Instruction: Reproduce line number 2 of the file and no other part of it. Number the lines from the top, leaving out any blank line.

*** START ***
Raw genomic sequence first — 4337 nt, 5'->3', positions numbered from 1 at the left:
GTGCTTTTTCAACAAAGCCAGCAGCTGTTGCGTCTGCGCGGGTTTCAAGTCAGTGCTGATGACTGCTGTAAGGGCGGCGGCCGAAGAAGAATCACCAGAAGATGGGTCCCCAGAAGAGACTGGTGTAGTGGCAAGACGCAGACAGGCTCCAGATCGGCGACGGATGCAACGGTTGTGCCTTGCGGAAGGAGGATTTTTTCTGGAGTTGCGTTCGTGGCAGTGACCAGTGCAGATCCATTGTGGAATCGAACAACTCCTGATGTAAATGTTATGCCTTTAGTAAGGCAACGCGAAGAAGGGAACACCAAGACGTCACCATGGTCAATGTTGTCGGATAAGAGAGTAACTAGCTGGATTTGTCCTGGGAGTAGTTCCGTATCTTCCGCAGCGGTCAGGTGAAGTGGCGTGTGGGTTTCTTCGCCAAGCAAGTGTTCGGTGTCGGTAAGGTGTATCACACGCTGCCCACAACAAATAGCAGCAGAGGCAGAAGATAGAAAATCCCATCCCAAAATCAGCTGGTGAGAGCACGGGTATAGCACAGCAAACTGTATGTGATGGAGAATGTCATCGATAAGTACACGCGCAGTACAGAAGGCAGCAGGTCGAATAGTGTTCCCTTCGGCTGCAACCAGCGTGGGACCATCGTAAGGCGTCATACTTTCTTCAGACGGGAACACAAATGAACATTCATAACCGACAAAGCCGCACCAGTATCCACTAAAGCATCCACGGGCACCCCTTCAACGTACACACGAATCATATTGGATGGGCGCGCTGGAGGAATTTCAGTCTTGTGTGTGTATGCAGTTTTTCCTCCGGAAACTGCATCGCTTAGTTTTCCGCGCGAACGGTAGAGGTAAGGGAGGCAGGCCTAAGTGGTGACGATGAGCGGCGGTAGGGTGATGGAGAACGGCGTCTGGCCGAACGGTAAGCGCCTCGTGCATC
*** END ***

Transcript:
GTGCTTTTTCAACAAAGCCAGCAGCTGTTGCGTCTGCGCGGGTTTCAAGTCAGTGCTGATGACTGCTGTAAGGGCGGCGGCCGAAGAAGAATCACCAGAAGATGGGTCCCCAGAAGAGACTGGTGTAGTGGCAAGACGCAGACAGGCTCCAGATCGGCGACGGATGCAACGGTTGTGCCTTGCGGAAGGAGGATTTTTTCTGGAGTTGCGTTCGTGGCAGTGACCAGTGCAGATCCATTGTGGAATCGAACAACTCCTGATGTAAATGTTATGCCTTTAGTAAGGCAACGCGAAGAAGGGAACACCAAGACGTCACCATGGTCAATGTTGTCGGATAAGAGAGTAACTAGCTGGATTTGTCCTGGGAGTAGTTCCGTATCTTCCGCAGCGGTCAGGTGAAGTGGCGTGTGGGTTTCTTCGCCAAGCAAGTGTTCGGTGTCGGTAAGGTGTATCACACGCTGCCCACAACAAATAGCAGCAGAGGCAGAAGATAGAAAATCCCATCCCAAAATCAGCTGGTGAGAGCACGGGTATAGCACAGCAAACTGTATGTGATGGAGAATGTCATCGATAAGTACACGCGCAGTACAGAAGGCAGCAGGTCGAATAGTGTTCCCTTCGGCTGCAACCAGCGTGGGACCATCGTAAGGCGTCATACTTTCTTCAGACGGGAACACAAATGAACATTCATAACCGACAAAGCCGCACCAGTATCCACTAAAGCATCCACGGGCACCCCTTCAACGTACACACGAATCATATTGGATGGGCGCGCTGGAGGAATTTCAGTCTTGTGTGTGTATGCAGTTTTTCCTCCGGAAACTGCATCGCTTAGTTTTCCGCGCGAACGGTAGAGGTAAGGGAGGCAGGCCTAAGTGGTGACGATGAGCGGCGGTAGGGTGATGGAGAACGGCGTCTGGCCGAACGGTAAGCGCCTCGTGCATC